Thanks to the kind people at Harper Collins Canada, I found a copy of Anita Stewart's Canada in my hot little hands.
Anita Stewart’s Canada
By Anita Stewart
Harper Collins Canada
336 pages; $34.95
I must admit when I heard that Anita Stewart (aka “Wonder Woman of Canadian Cuisine”) was undertaking what sounded to me like the equivalent of The Big Book of Canadian Cooking, I looked forward to what she’d present.
For those of you who don’t know Stewart, she’s a culinary icon up here. Passionate about Canadian food along with the people who grow, produce, cook and eat it, this culinary activist and “gastronomer” spent 30 years discovering and trying to define Canadian Cuisine. Her journey includes penning 14 cookbooks (including this one) and a regular gig on CBC Radio One’s Fresh Air. The founder of Cuisine Canada, an organisation for food professionals that promotes fine Canadian food and wine, while administering Canadian cookbook awards, she also sits on the jury of the World Food Media Awards.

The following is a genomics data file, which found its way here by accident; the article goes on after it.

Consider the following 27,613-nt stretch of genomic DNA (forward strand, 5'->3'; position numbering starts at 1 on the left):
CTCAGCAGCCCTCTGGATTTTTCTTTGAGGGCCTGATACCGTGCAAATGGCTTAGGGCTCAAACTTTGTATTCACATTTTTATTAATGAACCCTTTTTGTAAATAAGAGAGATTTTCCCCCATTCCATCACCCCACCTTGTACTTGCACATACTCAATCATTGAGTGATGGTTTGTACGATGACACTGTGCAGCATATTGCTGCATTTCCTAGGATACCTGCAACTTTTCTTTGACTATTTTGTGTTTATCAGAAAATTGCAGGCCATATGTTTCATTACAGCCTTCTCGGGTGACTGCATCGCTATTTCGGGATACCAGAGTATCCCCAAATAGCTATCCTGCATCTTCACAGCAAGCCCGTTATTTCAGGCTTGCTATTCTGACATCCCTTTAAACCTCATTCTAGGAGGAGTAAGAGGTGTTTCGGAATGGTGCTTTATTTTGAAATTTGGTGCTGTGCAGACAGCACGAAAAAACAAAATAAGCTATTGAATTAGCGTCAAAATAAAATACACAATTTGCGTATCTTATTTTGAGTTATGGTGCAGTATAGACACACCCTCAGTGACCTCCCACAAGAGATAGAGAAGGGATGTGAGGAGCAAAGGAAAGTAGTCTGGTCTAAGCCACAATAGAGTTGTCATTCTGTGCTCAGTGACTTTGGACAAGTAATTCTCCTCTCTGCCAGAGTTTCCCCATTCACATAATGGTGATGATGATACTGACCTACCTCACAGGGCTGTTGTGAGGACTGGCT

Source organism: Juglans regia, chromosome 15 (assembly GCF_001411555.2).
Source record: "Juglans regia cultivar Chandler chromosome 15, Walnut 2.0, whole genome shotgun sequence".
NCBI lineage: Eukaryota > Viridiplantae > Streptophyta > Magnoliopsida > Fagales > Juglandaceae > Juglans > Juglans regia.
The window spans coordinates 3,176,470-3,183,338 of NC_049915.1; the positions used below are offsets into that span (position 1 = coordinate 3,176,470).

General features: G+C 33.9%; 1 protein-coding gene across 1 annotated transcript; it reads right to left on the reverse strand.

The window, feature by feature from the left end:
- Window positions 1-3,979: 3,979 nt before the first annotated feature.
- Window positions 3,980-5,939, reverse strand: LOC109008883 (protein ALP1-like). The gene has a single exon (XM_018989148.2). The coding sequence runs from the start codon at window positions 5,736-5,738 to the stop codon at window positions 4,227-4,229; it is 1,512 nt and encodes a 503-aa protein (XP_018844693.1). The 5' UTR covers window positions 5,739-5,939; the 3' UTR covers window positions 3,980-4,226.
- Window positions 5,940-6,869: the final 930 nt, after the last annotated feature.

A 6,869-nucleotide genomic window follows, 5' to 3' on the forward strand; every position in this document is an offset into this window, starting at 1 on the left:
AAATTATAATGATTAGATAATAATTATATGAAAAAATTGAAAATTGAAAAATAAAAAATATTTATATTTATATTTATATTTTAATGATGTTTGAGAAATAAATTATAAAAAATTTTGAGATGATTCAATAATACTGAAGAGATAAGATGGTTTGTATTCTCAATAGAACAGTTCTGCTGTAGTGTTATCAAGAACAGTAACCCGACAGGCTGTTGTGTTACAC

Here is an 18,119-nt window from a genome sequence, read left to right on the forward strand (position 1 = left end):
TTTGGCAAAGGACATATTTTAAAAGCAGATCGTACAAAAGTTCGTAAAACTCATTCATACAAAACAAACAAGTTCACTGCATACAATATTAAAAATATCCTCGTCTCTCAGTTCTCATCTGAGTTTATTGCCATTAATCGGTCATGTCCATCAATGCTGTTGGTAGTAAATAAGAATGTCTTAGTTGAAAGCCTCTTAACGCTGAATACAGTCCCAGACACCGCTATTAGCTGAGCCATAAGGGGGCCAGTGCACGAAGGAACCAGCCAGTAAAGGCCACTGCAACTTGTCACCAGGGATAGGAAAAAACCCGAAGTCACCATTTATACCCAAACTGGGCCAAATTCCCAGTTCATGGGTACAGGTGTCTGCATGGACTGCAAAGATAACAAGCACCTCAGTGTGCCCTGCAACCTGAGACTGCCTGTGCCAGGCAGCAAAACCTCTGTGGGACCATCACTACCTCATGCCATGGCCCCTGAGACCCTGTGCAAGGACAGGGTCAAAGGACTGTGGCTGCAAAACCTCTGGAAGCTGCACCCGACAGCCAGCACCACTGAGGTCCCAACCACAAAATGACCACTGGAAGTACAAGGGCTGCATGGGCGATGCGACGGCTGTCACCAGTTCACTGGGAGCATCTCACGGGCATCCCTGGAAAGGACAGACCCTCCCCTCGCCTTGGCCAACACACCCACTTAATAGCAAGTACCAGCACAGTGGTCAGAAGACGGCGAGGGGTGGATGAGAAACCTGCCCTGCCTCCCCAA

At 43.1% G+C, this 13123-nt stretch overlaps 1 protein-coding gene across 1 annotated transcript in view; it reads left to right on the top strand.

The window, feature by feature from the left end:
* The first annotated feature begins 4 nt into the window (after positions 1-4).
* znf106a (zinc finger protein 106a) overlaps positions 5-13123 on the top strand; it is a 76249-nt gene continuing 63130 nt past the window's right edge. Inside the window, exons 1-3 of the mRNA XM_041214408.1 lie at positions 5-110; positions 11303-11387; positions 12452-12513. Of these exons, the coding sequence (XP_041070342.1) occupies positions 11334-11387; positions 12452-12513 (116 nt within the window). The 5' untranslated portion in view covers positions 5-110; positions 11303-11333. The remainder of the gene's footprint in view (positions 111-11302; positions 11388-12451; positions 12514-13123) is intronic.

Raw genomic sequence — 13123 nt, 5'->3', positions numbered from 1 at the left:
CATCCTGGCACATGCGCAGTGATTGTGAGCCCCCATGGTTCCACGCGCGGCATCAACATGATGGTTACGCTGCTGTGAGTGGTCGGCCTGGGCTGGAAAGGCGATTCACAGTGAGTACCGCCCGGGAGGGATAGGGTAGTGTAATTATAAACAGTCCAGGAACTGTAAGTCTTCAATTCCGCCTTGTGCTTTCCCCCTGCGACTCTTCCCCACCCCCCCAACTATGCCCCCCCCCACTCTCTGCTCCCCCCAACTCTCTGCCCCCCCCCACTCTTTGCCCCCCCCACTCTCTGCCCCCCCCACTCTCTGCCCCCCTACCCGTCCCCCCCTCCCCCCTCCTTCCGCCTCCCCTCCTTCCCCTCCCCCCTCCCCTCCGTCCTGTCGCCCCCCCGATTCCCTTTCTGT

Anita Stewart's Canada is part cookery book, part reference book encompassing bits of anthropology, botany, history and sociology, and part call to arms regarding local eating and food production, all punctuated with photographs taken by her or Robert Wigington.
Because of how the book is put together, I think the writing is of greater importance than in most other cookbooks. Stewart’s writing is easily divisible into three voices –the storyteller, the research historian and the food activist:
Stewart the storyteller includes some of the interesting people she’s met in her travels such as Diane Bernard who harvests seaweed, Roger Dufau who owned Toronto’s Le Petit Gourmet and Devini DeSilva, a research associate at the University of Saskatchewan. Stewart’s storytelling draws in the reader to how these people or their foods have added to Canadian eating.